HIGH FIVE® is a standard committed to assisting children along the path of healthy child development by:
- Ensuring that recreation and sport practitioners develop a high level of knowledge and expertise in child development;
- Helping parents to make informed choices and;
- Providing practitioners with the tools for enhancing and maintaining a high level of program quality.
HIGH FIVE® is based on five Principles of healthy child development that are essential for quality programs. This foundation comes from extensive research into what constitutes quality experiences for children, and the practical application of our Principles in programs across Canada.
The five Principles of healthy child development are:
- A Caring Adult: The existence of a caring adult who provides supportive relationships is the one key attribute that stood out in defining quality programs for children. The establishment of caring, positive, and supportive relationships with adults can help children 6 to 12 develop positive social skills, self-esteem, and self confidence. A program’s quality is dependent upon effective interactions between staff and youth within the environment that staff creates.
- Friends: Positive peer interaction is a key component of effective programs. Friends expand the child’s world beyond one’s family; share in humour; test loyalty; form their first audience; and offer support and criticism. Positive environments foster inclusion, acceptance, the opportunity for fun in constructive play, and the opportunity to develop and practice pro-social skills.
- Participation: Children need to make choices, have a voice, and do things by and for themselves, which supports positive self-expression, physical activity, and interaction with others.
- Play: Stressing fun, creativity, and co-operation, play lets children shape their environment using their imaginations. In addition, play is integral to the acquisition and development of motor and social skills, cognitive function, and creativity.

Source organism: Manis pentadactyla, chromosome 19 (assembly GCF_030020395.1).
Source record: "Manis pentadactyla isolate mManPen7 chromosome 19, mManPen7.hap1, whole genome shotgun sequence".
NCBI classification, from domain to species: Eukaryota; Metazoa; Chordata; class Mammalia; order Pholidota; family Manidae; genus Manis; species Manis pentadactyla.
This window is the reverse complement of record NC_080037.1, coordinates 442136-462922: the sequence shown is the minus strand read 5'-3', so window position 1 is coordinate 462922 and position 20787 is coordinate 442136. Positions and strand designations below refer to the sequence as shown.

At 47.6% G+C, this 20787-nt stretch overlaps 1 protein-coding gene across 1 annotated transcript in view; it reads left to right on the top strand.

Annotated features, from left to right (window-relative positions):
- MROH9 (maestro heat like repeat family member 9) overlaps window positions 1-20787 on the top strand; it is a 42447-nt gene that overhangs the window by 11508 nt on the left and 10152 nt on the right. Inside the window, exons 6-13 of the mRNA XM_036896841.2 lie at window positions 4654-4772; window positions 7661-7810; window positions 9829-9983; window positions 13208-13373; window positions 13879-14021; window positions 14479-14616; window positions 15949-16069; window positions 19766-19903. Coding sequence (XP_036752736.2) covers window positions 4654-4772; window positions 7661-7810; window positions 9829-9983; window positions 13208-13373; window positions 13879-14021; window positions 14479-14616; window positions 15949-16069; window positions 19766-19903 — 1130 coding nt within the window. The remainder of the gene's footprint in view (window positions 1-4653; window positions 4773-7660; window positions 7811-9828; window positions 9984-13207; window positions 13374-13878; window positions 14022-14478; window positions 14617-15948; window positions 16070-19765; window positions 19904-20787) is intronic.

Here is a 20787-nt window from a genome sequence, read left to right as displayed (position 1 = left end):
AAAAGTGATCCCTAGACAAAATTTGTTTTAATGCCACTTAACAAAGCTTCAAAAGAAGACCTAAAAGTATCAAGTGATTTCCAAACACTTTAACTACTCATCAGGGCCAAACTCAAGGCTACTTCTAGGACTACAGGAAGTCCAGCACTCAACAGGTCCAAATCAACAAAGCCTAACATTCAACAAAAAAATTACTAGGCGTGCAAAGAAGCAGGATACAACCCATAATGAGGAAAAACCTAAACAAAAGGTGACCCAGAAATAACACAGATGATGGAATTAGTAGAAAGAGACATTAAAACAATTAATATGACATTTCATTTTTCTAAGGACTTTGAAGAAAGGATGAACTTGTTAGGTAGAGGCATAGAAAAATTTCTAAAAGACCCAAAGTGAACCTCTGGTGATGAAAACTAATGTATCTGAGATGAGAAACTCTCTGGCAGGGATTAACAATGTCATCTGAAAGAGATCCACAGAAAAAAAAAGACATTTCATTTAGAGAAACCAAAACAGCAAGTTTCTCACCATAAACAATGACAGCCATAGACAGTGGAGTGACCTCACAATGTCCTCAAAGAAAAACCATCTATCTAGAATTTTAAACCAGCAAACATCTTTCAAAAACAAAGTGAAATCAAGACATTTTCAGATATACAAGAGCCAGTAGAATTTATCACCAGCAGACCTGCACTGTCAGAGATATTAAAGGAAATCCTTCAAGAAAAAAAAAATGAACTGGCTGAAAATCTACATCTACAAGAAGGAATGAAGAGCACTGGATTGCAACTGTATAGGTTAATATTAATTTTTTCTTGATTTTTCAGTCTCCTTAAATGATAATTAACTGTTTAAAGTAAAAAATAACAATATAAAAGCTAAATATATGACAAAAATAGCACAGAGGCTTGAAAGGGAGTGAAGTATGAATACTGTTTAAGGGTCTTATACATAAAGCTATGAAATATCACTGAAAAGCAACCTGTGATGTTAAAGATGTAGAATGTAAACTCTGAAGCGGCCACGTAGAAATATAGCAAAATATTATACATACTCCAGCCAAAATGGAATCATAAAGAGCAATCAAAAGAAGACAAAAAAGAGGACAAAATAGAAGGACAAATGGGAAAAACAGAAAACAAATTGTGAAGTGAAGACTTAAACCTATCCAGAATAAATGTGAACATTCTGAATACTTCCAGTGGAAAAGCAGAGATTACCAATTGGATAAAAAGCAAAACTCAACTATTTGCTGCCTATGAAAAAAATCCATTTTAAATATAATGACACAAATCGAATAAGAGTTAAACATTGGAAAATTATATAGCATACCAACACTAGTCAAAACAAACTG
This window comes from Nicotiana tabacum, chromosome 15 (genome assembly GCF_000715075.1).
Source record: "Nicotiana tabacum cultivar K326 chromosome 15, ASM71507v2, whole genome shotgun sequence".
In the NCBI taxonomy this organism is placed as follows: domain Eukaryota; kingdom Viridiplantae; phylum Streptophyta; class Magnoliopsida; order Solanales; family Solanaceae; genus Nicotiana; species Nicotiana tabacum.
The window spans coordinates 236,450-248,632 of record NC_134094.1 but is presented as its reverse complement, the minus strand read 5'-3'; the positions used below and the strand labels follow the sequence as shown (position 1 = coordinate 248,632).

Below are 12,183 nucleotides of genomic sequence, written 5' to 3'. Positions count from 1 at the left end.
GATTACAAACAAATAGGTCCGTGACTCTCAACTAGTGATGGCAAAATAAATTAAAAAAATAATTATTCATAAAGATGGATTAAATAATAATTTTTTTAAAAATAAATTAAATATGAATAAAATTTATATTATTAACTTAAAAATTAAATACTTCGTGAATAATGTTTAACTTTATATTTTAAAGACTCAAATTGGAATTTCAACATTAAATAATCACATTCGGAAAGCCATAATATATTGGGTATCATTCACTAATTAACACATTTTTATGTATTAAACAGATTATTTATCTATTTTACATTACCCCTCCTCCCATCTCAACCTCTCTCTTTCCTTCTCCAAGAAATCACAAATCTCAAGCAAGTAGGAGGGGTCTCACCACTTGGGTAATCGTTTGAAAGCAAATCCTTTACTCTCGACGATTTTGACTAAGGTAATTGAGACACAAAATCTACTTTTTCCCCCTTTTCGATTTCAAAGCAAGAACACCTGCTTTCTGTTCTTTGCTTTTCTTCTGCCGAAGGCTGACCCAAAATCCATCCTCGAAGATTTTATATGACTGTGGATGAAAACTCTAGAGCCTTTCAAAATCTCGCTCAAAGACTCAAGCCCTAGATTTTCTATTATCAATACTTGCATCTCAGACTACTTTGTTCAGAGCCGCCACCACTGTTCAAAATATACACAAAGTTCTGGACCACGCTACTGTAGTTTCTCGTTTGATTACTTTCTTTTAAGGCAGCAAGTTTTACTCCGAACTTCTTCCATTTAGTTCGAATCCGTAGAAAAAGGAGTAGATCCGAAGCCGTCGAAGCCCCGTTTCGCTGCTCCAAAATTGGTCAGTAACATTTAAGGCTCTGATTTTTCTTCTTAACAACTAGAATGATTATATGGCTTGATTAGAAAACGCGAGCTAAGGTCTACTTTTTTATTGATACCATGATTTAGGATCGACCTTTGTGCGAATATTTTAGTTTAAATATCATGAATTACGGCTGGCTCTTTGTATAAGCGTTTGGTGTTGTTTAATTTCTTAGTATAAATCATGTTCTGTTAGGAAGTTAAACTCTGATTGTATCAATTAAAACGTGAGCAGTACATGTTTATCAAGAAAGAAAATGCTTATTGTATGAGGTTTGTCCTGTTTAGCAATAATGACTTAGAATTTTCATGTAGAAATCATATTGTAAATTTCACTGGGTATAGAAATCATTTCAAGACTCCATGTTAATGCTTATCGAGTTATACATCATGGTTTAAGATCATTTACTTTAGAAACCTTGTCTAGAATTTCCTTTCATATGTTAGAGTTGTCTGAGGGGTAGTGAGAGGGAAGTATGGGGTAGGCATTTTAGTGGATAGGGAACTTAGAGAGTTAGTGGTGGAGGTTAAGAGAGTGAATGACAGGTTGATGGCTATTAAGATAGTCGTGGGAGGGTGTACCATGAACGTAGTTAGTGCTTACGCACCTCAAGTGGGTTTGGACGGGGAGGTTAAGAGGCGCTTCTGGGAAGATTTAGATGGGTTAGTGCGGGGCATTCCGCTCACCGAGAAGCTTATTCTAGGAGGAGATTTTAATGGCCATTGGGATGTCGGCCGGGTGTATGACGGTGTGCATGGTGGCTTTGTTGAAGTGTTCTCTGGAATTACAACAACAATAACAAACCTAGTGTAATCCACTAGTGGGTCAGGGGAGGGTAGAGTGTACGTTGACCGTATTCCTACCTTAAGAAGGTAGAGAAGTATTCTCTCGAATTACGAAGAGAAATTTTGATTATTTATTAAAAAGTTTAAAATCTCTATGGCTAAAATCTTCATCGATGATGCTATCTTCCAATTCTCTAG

- Mastery: Providing children with activities and tasks that enable them to feel special, important, and successful. This type of rich content-based learning, led by teachers and coaches who encourage mastery (both through structured and unstructured strategies) helps to promote learning.
Three Design Guidelines serve as the foundation to the five Principles above. A good example would be that an organization could not foster the Principle of Play if they could not provide a Safe environment.
- Welcoming of Diversity and Uniqueness: Research indicates the cultural sensitivity of staff and providing culturally appropriate activities are characteristics of quality programs.
- Safe: Higher-quality programs are likely to have better policies and practices related to children’s physical and emotional health and safety. Quality programs also allow for adequate space for a variety of safe activities.
- Developmentally Appropriate: Research cited age-stage/developmentally appropriate programming as the second-most prevalent characteristic of quality programs for children, following the presence of a caring adult.
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